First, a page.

Nuisance barking usually occurs due to boredom, provocation, separation anxiety or medical problems. Your local training club, vet or dog trainer may have more information on what to do about nuisance barking.
Some worthwhile strategies to help your dog stop barking include:
- Regularly exercising your dog.
- Socialising your dog with other dogs, for example in leash-free areas.
- Provide stimulating chewing toys and bones.
- Make your arrivals and departures from the house low key.
- Find out what sets the dog off.
- Try general training to develop your communication with your dog.
- Find out whether there is a medical cause.
- Do not use punishment-oriented training for the problem as it tends to only silence the dog while you are at home.
- Ensuring your dog has access to adequate food, water and shelter.
The Companion Animals Act 1998 describes a dog as a nuisance if the dog makes a noise, by barking or otherwise, that persistently occurs or continues to such a degree or extent that it unreasonably interferes with the peace, comfort or convenience of any person in any other premises.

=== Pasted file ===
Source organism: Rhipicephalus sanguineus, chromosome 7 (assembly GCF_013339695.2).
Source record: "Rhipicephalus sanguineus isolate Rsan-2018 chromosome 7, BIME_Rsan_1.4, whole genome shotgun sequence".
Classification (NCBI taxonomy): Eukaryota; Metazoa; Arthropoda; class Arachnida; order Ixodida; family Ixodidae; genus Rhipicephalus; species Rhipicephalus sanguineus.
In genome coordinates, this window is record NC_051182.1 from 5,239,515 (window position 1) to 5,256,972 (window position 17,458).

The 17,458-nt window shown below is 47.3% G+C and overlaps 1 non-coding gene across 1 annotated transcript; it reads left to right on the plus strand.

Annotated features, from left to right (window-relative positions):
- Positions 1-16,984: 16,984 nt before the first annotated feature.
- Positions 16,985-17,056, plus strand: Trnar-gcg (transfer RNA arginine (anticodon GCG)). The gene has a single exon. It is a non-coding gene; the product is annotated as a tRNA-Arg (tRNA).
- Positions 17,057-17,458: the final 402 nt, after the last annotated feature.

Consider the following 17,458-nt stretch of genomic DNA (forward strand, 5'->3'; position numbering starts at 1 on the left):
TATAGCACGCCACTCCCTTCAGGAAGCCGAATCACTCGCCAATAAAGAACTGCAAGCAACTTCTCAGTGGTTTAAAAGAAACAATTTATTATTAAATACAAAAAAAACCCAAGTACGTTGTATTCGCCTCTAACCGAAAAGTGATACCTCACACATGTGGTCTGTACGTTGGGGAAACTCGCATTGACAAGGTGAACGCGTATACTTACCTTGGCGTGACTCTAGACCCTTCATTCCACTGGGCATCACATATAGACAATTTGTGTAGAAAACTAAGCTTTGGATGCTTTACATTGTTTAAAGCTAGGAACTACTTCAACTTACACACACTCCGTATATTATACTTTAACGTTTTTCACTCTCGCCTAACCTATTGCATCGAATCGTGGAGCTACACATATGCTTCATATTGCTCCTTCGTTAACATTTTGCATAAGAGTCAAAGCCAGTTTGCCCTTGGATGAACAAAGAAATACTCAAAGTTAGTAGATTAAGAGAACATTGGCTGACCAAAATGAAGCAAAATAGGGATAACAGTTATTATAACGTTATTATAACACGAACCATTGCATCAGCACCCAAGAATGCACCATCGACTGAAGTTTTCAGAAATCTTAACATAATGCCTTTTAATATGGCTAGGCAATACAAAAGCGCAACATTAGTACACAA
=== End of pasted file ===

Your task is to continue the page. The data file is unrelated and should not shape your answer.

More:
If your neighbour’s dog is the causing a problem by barking:
- First try to talk with your neighbour, if possible, and inform them of the problem as they may not know. Talking with the person may be the best way to resolve the issue.
- Keep a detailed diary about when the dog is barking. This may help identify the reason for the barking and can also provide evidence of the problem.
- Try to resolve the dispute by using the Community Justice Centres on 1800 990 777. The Community Justice Centre offers a free mediation service.
If talking with the person does not resolve the issue a complaint can be made to Council. The neighbourhood noise complaints fact sheet has information on what is required.
All barking dog complaints to Council must be in writing on the barking dogs complaint form. After you submit your complaint you will be contacted to discuss the information.
Council can issue a Nuisance Order or consider other enforcement action where all of the above methods have failed and the complaint can be substantiated with evidence.
Council's Neighbourhood Noise Policy describes how complaints are managed.